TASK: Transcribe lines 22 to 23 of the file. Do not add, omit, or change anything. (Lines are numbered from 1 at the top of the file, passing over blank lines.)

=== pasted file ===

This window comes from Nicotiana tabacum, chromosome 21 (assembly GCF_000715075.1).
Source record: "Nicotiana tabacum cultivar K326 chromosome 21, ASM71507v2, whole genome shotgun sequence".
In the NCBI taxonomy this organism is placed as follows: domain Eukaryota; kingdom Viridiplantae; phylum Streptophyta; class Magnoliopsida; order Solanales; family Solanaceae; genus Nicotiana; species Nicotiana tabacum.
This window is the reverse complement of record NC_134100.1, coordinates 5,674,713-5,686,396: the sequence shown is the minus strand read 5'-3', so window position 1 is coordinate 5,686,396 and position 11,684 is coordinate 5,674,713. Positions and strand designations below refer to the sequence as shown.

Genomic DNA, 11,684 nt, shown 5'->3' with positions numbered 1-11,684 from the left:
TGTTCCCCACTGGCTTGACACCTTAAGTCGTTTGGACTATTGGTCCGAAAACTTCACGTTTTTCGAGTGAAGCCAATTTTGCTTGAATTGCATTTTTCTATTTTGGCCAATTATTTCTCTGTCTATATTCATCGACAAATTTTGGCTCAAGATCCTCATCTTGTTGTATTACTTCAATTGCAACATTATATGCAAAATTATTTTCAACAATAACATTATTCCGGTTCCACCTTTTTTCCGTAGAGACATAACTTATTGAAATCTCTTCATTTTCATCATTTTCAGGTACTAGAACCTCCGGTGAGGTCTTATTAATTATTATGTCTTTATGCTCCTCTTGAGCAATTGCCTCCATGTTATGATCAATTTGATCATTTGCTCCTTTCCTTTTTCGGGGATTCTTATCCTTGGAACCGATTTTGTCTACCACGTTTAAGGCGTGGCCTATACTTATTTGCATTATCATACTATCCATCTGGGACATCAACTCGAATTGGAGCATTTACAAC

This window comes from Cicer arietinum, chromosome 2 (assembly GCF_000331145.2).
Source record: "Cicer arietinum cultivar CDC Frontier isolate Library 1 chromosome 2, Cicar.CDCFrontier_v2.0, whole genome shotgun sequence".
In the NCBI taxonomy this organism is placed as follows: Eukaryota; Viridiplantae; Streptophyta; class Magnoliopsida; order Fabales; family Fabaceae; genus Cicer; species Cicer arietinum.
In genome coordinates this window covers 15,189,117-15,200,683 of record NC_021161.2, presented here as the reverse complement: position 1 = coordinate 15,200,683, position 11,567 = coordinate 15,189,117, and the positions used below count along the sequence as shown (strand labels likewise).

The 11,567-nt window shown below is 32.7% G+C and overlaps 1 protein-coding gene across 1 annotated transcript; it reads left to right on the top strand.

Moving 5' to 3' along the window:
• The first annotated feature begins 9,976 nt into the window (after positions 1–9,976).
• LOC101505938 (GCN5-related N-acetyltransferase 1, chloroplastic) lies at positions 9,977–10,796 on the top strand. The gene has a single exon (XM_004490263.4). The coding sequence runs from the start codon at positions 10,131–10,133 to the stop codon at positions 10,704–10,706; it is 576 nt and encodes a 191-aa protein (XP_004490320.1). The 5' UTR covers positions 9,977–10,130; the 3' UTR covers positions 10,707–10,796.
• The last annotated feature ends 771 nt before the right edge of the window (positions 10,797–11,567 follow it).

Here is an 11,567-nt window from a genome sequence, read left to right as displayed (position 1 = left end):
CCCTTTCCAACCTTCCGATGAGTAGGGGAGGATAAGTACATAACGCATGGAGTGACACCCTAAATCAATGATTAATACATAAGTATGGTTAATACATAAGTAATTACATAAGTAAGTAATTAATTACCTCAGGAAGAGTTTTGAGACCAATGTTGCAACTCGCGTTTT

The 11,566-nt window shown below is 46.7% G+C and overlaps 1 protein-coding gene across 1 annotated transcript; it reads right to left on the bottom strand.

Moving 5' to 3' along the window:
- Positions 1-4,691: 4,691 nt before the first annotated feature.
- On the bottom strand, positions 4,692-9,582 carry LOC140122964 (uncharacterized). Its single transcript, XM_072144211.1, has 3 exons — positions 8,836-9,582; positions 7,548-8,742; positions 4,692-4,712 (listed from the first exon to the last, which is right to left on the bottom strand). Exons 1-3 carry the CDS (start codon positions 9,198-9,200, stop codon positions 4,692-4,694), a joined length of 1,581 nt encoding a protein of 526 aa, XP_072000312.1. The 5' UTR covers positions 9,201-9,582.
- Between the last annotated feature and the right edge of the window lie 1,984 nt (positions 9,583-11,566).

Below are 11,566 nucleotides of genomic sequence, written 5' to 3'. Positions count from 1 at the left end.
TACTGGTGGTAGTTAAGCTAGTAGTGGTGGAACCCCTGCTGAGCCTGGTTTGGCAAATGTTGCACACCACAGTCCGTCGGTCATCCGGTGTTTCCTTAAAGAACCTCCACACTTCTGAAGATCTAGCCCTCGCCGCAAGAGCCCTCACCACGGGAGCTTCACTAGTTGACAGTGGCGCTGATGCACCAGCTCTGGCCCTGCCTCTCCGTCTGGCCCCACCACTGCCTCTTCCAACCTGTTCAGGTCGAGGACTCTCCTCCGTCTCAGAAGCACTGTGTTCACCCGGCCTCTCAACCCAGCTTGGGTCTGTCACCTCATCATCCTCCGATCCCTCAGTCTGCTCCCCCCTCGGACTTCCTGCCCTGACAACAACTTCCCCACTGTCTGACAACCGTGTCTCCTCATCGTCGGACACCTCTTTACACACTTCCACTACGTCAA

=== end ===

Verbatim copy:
- Between the last annotated feature and the right edge of the window lie 1,984 nt (positions 9,583-11,566).

Below are 11,566 nucleotides of genomic sequence, written 5' to 3'. Positions count from 1 at the left end.